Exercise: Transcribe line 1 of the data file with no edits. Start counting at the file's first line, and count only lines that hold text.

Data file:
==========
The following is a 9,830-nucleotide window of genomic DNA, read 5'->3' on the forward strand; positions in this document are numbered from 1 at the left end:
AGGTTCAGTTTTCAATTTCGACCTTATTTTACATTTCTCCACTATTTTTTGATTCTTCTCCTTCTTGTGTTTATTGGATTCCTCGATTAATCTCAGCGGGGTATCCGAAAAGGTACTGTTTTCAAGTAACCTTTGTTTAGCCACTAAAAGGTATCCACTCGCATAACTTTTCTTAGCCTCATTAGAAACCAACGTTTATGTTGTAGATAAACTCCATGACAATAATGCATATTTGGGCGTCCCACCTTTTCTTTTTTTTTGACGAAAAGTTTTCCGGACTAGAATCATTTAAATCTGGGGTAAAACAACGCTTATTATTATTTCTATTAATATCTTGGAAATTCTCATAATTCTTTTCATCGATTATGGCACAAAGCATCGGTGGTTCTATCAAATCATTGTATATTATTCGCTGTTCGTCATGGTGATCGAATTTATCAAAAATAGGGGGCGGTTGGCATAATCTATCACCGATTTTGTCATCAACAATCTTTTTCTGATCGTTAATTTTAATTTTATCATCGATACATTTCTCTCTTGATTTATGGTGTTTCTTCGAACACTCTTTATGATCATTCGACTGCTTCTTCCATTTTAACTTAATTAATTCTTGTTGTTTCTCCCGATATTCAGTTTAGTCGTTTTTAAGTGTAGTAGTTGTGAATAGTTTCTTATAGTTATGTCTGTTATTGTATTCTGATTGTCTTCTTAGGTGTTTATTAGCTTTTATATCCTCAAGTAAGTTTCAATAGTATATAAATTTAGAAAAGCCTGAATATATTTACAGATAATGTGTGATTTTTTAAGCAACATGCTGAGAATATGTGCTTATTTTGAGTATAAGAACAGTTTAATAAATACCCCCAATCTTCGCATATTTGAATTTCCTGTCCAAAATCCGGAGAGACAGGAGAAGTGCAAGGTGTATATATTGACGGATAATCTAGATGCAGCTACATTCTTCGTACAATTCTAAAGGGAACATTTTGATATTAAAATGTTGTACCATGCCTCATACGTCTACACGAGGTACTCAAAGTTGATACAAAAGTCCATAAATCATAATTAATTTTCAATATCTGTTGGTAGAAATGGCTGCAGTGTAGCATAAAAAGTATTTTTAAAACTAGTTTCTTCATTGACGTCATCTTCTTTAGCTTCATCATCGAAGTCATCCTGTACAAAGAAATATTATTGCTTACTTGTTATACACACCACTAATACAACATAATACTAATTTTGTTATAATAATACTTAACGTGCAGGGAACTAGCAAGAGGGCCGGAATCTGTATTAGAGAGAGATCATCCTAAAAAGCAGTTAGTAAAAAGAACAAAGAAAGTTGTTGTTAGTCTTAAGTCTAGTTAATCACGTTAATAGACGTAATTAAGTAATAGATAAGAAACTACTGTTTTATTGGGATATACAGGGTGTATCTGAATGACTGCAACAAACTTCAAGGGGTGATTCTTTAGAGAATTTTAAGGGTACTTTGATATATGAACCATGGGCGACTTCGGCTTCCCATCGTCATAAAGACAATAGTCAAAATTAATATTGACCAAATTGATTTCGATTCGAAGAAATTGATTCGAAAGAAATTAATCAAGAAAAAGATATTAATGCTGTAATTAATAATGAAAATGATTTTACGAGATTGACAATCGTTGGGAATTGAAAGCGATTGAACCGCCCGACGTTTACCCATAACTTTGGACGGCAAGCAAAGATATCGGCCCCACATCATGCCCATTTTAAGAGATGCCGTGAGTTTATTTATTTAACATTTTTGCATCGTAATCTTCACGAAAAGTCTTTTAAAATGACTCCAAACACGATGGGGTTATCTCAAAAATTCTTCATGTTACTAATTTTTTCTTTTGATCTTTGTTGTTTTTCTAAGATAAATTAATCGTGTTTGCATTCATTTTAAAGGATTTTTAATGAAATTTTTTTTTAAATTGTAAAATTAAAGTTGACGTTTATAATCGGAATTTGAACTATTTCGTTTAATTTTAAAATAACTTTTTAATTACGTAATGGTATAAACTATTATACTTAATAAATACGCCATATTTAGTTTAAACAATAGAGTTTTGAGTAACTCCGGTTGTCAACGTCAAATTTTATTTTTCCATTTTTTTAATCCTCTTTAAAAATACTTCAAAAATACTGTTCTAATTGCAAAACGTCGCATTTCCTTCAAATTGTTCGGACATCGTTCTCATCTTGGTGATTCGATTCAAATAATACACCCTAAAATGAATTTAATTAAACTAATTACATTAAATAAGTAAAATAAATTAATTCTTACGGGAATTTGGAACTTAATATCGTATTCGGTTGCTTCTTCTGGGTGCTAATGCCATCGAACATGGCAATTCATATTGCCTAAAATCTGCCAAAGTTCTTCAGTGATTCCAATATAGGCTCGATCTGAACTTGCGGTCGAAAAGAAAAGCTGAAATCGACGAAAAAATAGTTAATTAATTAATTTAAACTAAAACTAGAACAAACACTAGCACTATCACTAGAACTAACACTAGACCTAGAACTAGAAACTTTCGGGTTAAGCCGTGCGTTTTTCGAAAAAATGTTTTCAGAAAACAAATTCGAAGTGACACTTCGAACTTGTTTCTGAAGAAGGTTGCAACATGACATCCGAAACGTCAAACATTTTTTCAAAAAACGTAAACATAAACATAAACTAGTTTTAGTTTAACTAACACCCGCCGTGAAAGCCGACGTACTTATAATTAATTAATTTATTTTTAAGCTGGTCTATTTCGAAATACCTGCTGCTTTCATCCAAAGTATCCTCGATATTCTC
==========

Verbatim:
The following is a 9,830-nucleotide window of genomic DNA, read 5'->3' on the forward strand; positions in this document are numbered from 1 at the left end: